The Willoughbys, by Lois Lowry

The Willoughby’s are an old-fashioned kind of family. The four Willoughby children do things old-fashioned children do; they go to school, they live in an old house, and they read books about other old-fashioned children in which most of them have no-nonsense nannies, find babies in baskets, have rich parents in a mansion, or no parents at all.

The Willoughby children decide that, yes, they should be orphans and make their way in the world like so many other old-fashioned children have in books. No, they do not like their parents very much. While scheming to somehow get rid of their parents, little do they know that their parents have a plot to get rid of their children at the same time.

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The whole book was tongue-in-cheek, and more hilarious than I can even say! Many people compare the style of the story to Lemony Snickett, but I thought The Willoughby’s was far funnier. Would it actually bother you that the parents don’t like their own children? Or that they attempt to get rid of them? It shouldn’t; this book was much too hilarious to read into the actuality of orphan-hood.

The narrator was very good; not so much the voices he gives the characters, which are relatively limited, but he has a way of stating the funniest sentences in a matter-of-fact way, the very way the children do when they are trying to be serious and don’t think themselves very funny at all.

Last note: there is a lot of humor that would fly way over young children’s heads, and arguably, the entire concept of the book. Would a 6 year old find the idea of parents wanting to get rid of their children, or children praying death omens over their parents head funny? It could be taken way too seriously by some. Kids who like old-fashioned kinds of stories will appreciate it.

Overall Rating: 4.5/5

Violence: 2/10

Language: 0/10

Inappropriateness/Romance: 2/10

Audience: 8 and up

The War That Saved My Life, by Kimberly Brubaker Bradley

10-year old Ada and her brother Jamie live in London with England being on the cusp of WWII. With children being sent away with the threat of bombs, their mother, who doesn’t really like either of her children to begin with, decides to send Jamie away with the other children to avoid the contempt of the neighbors. Ada, however, is to be kept at home, because, as her Mam says, “No one wants to see that ugly foot”.

And it’s almost true. Ada has a twisted foot; too gnarled to be useful, and too painful to walk on. So Ada is confined to the one-bedroom apartment for most of her life. Up until now, of course. With the help of Jamie, she escapes the apartment and her cruel mother for a life with someone new. The English countryside is something completely new and different; so many new opportunities to discover who she really is, and what the world is really like.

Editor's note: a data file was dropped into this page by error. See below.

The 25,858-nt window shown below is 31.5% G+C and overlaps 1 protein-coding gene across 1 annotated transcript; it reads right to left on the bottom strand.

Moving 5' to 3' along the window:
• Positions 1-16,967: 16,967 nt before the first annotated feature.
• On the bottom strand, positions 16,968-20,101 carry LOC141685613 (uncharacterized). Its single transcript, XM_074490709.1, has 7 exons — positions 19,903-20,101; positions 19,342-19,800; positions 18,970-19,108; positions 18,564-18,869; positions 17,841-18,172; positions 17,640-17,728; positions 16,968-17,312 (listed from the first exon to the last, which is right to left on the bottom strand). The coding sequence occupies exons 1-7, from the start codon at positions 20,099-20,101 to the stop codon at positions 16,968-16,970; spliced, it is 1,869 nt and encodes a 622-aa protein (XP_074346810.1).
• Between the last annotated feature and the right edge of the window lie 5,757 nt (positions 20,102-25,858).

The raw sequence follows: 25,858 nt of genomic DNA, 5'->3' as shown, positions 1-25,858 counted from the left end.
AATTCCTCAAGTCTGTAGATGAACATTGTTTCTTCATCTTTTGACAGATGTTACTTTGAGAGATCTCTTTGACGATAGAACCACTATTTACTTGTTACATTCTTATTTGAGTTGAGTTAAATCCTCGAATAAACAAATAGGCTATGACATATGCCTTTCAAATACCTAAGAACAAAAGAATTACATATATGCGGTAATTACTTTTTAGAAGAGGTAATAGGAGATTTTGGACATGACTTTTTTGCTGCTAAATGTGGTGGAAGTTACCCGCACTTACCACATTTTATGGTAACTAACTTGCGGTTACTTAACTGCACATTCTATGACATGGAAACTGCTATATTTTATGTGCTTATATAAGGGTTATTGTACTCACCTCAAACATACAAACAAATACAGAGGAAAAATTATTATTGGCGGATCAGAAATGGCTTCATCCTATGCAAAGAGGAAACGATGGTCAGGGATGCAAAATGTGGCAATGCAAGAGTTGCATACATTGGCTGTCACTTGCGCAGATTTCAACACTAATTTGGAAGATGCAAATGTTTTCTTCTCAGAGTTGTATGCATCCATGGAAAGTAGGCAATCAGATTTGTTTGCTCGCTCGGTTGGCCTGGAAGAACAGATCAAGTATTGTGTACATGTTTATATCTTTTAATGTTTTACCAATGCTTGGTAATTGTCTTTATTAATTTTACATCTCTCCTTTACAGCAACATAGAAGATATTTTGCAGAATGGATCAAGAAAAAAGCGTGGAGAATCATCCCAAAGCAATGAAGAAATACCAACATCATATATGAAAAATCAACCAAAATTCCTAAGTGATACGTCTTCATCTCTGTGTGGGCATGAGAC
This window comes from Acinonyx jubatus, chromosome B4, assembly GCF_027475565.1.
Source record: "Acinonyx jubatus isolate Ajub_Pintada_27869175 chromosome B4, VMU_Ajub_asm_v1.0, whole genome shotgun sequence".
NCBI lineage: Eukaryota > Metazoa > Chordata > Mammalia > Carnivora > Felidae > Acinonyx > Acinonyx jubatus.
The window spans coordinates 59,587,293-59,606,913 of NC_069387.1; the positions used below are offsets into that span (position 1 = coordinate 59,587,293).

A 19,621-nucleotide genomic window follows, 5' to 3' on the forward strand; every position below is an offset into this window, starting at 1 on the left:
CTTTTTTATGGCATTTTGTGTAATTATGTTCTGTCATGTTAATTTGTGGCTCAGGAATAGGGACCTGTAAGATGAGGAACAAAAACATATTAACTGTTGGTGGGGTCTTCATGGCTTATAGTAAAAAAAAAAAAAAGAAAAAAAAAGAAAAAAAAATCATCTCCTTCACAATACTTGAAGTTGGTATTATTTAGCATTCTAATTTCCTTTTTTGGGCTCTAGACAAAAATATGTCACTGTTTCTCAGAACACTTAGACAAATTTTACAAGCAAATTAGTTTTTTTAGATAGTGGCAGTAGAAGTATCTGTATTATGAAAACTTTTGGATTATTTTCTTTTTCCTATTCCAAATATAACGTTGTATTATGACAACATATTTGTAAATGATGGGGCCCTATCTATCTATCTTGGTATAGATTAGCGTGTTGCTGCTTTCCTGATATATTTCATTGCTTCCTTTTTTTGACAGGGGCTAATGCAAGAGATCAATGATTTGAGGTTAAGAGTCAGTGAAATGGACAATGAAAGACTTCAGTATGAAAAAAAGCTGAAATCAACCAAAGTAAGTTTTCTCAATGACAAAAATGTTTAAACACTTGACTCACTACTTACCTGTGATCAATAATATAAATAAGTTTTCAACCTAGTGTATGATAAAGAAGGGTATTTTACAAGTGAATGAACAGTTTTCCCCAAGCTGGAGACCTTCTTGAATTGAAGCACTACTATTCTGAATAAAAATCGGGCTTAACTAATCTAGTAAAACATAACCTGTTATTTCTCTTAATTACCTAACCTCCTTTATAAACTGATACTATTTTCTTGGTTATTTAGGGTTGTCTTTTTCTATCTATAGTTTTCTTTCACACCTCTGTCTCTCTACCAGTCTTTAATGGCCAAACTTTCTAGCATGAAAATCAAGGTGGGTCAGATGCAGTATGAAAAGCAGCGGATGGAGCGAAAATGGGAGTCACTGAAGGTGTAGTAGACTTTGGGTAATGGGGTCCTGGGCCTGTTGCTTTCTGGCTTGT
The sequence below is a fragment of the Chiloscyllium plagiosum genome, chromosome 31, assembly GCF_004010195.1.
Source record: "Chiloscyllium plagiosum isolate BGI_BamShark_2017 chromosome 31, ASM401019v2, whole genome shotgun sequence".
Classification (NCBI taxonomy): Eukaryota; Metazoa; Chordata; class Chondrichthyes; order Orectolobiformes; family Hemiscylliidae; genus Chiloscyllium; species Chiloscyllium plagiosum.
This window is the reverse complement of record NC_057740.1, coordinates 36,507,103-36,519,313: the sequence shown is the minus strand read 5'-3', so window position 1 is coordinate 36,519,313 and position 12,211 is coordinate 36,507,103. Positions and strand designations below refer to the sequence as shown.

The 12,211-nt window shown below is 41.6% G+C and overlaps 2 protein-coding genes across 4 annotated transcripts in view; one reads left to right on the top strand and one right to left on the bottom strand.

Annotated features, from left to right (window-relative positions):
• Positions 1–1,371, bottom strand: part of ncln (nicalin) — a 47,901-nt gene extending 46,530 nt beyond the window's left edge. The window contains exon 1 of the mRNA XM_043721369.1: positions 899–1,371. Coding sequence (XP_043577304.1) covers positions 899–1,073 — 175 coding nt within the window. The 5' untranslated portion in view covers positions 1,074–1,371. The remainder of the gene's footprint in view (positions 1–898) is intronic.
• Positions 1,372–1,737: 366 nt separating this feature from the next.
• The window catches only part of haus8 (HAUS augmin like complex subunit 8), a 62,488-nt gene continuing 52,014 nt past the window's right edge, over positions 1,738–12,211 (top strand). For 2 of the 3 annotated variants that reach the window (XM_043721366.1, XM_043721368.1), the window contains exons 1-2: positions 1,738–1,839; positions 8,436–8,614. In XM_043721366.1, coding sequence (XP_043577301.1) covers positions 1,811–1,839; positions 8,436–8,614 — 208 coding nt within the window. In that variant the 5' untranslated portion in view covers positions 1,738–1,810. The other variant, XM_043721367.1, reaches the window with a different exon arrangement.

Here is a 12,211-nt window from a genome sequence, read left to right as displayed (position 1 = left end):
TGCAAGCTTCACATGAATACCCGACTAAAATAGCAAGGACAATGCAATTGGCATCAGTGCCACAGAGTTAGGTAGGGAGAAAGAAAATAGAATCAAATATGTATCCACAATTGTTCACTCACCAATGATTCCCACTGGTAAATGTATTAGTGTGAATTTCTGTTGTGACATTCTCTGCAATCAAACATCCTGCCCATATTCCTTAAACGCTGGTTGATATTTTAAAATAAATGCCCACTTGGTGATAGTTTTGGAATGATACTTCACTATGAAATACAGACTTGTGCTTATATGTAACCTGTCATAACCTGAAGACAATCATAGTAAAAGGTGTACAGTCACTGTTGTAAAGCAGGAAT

Susan Smith, the woman who takes the siblings in, struggles with depression after the parting of her dear friend. With the arrival of Ada and Jamie, she recognizes how much care they have lacked. The only problem is that Ada fights everything; the need for help, the need for basic care, and the need for love. How can she accept everything, or anything, that Susan offers when she knows it can’t last forever?

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I checked this audio out from the library for a road trip, and the whole family enjoyed it. Even though it wasn’t a story that is usually my dad’s cup of tea, we all agreed that this book singularly has the best character depth and development of all time. We all cared so hard, and got pretty wrapped up in the story. This also has to be the most highest rated book on Goodreads, with almost every single review being 4 or 5 out of 5 stars.

Not only does Ada struggle with PTSD (not labeled as such in the book, but that was basically it) from her past with an abusive mother, she also can’t see any worth to herself. Being told she was the most hideous person on the face of the planet and that she wasn’t good for anything is probably the hardest thing for her to overcome. Over time, she begins to recognize that she isn’t exactly worthless, but the fact that her Mam will eventually come back and take them back to their dreaded past life seems to ruin everything as she tries to hard to NOT enjoy herself, and NOT to get used to the kind Susan.

It was all so satisfying; with each triumph of Ada finding new ways with which she can be useful and discovering new things she can do, it felt so justifying. The ending was very good; the only thing I didn’t like about the entire story was that I wanted to see some kind of reconciliation or explanation of Mam’s hatred towards them. It doesn’t ever really come around. To give you a little bit of perspective, she was a little like Miss Hannigan, but a bit worse.

All that good stuff being said, I don’t think that every single person will be interested in this book. While it is well done, it isn’t for those who can only read action/adventure type stuff.

Overall Rating: 4.5/5

Violence: 3/10 (cruelty from the mother, and also the war finds it’s way to the town they stay in, but it isn’t really graphic)

Language: 0/10

Inappropriateness/Romance: 0/10

Audience: Ages 10 and up